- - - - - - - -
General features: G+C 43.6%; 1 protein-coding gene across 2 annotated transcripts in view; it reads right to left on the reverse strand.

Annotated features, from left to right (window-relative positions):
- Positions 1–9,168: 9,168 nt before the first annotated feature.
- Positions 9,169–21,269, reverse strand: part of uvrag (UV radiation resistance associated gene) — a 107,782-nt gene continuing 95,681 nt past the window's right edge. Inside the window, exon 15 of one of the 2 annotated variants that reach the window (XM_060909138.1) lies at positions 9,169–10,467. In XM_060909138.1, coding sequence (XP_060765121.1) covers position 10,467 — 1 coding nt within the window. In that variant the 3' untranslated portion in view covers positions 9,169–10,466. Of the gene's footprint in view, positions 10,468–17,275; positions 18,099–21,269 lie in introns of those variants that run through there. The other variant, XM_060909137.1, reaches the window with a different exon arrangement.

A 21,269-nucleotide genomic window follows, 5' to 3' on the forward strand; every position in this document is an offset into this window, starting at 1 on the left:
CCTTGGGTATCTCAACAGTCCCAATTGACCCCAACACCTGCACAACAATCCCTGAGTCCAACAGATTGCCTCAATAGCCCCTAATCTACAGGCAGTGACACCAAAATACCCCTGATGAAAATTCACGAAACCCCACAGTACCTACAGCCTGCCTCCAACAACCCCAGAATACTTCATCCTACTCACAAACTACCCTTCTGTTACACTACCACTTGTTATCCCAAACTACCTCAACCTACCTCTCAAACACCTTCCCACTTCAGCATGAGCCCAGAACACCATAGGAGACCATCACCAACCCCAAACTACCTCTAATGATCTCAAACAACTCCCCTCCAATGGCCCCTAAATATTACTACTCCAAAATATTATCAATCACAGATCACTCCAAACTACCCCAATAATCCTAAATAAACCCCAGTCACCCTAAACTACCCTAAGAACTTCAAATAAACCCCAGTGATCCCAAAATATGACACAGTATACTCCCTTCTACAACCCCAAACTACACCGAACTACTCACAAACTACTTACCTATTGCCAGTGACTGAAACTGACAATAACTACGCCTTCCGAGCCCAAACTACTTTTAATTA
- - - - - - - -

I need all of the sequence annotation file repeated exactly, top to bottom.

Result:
General features: G+C 43.6%; 1 protein-coding gene across 2 annotated transcripts in view; it reads right to left on the reverse strand.

Annotated features, from left to right (window-relative positions):
- Positions 1–9,168: 9,168 nt before the first annotated feature.
- Positions 9,169–21,269, reverse strand: part of uvrag (UV radiation resistance associated gene) — a 107,782-nt gene continuing 95,681 nt past the window's right edge. Inside the window, exon 15 of one of the 2 annotated variants that reach the window (XM_060909138.1) lies at positions 9,169–10,467. In XM_060909138.1, coding sequence (XP_060765121.1) covers position 10,467 — 1 coding nt within the window. In that variant the 3' untranslated portion in view covers positions 9,169–10,466. Of the gene's footprint in view, positions 10,468–17,275; positions 18,099–21,269 lie in introns of those variants that run through there. The other variant, XM_060909137.1, reaches the window with a different exon arrangement.

A 21,269-nucleotide genomic window follows, 5' to 3' on the forward strand; every position in this document is an offset into this window, starting at 1 on the left:
CCTTGGGTATCTCAACAGTCCCAATTGACCCCAACACCTGCACAACAATCCCTGAGTCCAACAGATTGCCTCAATAGCCCCTAATCTACAGGCAGTGACACCAAAATACCCCTGATGAAAATTCACGAAACCCCACAGTACCTACAGCCTGCCTCCAACAACCCCAGAATACTTCATCCTACTCACAAACTACCCTTCTGTTACACTACCACTTGTTATCCCAAACTACCTCAACCTACCTCTCAAACACCTTCCCACTTCAGCATGAGCCCAGAACACCATAGGAGACCATCACCAACCCCAAACTACCTCTAATGATCTCAAACAACTCCCCTCCAATGGCCCCTAAATATTACTACTCCAAAATATTATCAATCACAGATCACTCCAAACTACCCCAATAATCCTAAATAAACCCCAGTCACCCTAAACTACCCTAAGAACTTCAAATAAACCCCAGTGATCCCAAAATATGACACAGTATACTCCCTTCTACAACCCCAAACTACACCGAACTACTCACAAACTACTTACCTATTGCCAGTGACTGAAACTGACAATAACTACGCCTTCCGAGCCCAAACTACTTTTAATTA